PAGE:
Therefore, W&C argues, even if these End Users were changed
without their consent, the wrongful conduct was that of another
800-number service provider, not W&C.37
15. AT&T admits that some or all of the End Users may have
been improperly switched from AT&T by a reseller other than W&C.
38 Further, AT&T provides no evidence to rebut W&C's evidence
that the 24 End Users were not switched from AT&T by W&C.39
Accordingly, AT&T has not met its burden of proving that the 24
End Users were switched from AT&T by W&C.
16. AT&T cursorily argues that, even if an End User
were improperly switched by another reseller rather than by W&C,
W&C has nevertheless violated section 201(b), because it is
liable for the acts of its predecessors-in-interest. AT&T cites
no authority, and we are aware of no authority, that would, on
the facts here, render W&C liable under section 201(b) solely
because a reseller from whom it acquired a customer unlawfully
switched that customer.40
17. We also find that AT&T has not met its burden of proof
with respect to another three End Users. 41 The affiants
submitting certifications on behalf of these End Users state that
they were ``solely responsible for the purchase and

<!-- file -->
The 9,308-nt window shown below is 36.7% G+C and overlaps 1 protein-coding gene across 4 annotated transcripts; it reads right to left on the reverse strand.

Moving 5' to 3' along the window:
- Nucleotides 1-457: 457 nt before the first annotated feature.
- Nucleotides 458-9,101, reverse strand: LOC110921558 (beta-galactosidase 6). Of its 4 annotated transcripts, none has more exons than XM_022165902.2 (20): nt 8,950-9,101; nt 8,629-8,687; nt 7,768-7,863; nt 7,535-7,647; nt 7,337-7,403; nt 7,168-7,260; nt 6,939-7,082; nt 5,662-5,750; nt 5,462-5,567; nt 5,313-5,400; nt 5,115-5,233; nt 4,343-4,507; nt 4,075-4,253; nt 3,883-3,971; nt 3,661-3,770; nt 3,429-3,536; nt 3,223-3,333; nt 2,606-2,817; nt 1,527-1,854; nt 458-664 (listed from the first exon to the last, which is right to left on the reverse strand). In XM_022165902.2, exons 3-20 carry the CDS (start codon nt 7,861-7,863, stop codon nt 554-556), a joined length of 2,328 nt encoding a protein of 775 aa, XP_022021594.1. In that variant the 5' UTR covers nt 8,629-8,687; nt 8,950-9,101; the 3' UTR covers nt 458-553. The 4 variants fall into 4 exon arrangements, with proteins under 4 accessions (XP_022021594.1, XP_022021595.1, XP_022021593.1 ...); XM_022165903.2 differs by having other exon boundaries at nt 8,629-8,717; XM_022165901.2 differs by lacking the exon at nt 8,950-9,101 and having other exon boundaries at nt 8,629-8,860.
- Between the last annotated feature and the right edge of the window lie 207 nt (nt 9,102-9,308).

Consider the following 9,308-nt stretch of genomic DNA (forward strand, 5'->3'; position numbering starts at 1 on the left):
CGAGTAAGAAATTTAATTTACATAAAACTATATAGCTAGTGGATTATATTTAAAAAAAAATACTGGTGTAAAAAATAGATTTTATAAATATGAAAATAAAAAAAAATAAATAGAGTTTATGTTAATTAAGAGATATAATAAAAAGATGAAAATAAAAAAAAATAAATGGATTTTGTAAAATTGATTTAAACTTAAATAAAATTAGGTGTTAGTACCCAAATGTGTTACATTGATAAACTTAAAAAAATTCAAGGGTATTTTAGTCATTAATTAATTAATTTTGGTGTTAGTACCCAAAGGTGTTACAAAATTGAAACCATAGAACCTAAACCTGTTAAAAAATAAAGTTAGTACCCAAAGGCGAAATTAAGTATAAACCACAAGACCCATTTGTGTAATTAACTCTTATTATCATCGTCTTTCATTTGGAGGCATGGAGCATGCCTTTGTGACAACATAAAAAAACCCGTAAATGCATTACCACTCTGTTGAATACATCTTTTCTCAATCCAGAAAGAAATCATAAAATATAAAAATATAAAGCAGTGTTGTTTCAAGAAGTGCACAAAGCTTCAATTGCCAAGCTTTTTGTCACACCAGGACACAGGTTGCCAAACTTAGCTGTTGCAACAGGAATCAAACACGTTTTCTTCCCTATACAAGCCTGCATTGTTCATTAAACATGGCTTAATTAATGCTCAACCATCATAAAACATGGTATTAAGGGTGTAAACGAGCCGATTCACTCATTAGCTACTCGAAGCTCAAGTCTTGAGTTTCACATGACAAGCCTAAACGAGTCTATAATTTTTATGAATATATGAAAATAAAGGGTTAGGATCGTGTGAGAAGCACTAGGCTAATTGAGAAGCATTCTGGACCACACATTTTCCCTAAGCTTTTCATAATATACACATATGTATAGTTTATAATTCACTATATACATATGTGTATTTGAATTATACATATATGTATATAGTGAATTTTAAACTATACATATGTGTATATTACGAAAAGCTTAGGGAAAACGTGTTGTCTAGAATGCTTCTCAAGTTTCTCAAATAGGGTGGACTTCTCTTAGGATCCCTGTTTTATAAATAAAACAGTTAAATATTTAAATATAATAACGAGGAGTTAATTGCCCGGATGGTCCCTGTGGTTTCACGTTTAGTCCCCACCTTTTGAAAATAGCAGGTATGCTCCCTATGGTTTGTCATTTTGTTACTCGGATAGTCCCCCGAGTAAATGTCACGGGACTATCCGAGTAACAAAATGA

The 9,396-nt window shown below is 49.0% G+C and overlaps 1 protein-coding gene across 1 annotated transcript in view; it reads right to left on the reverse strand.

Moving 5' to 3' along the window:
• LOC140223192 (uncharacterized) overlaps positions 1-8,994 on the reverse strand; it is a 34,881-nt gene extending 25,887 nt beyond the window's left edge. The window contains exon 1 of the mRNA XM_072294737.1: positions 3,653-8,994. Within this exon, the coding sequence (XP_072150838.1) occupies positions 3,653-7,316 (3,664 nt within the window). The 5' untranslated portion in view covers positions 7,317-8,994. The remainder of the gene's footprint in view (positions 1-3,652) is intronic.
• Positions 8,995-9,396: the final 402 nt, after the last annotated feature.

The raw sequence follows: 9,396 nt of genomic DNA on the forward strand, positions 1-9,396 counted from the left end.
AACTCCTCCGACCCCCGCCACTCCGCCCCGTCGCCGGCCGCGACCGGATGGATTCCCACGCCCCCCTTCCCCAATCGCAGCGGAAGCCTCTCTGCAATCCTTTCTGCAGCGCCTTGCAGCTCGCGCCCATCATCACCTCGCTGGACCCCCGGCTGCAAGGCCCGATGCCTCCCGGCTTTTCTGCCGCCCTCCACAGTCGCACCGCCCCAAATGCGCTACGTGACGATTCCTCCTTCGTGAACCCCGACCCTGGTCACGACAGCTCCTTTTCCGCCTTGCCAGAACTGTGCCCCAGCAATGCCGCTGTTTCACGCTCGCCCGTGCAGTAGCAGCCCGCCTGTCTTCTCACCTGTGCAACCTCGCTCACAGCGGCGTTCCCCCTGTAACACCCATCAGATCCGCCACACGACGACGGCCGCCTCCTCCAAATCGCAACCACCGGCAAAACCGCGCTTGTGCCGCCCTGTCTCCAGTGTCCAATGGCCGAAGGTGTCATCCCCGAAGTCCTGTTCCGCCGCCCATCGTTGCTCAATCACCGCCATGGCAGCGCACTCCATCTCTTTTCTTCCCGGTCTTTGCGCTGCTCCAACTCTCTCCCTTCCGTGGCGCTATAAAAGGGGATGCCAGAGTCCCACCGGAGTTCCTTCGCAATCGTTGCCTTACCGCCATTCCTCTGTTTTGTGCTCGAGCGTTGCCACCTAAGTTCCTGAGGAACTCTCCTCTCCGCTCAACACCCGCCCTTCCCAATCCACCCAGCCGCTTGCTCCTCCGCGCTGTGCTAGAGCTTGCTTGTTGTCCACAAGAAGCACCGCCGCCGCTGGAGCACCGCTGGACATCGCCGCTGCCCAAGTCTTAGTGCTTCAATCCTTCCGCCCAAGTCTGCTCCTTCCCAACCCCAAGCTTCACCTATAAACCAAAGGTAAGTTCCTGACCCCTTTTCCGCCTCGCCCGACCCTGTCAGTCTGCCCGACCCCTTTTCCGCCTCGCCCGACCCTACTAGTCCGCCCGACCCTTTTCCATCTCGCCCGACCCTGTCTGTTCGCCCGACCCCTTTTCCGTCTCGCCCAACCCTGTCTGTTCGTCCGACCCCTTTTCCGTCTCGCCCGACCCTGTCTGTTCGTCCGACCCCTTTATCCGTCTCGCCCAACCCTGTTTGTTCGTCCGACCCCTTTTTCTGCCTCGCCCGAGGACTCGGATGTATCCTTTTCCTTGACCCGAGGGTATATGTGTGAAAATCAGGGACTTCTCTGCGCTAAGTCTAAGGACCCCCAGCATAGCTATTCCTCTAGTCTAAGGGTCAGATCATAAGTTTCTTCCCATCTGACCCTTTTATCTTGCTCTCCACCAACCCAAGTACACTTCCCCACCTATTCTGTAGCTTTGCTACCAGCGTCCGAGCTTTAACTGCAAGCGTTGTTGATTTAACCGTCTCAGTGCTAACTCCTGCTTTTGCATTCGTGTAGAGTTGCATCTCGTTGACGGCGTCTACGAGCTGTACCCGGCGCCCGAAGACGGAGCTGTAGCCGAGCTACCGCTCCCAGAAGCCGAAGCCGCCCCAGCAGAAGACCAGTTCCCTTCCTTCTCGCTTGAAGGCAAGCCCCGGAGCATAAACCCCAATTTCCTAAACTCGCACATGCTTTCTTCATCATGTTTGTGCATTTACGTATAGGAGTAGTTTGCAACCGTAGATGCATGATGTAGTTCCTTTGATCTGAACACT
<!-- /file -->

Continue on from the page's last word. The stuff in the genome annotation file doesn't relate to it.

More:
administration of [the End User's] business telephone services,''
and that, ``to [their] knowledge'' the End User never switched to
W&C.42 The record does not reveal when these three End Users
became W&C customers, but does establish that W&C began reselling
the CSTP II Plans in 1993.43 The record also establishes that
the affiants for these End Users were not employed by the End
Users in 1993.44 Therefore, it is possible that, in 1993, the
three End Users authorized a switch from AT&T to W&C, but the
affiants themselves aren't aware of the switch because they were
not employed by the End User until later. The affiants would not
subsequently have become aware of the switch, and may reasonably
have concluded that the End User subscribed to AT&T's 800-number
service, because the End Users' telephone bills, sent by AT&T on
behalf of W&C, strongly suggested that this was the case.45
Accordingly, the certifications do not demonstrate by a
preponderance of the evidence that W&C wrongfully switched the
800-number service provider of these three End Users.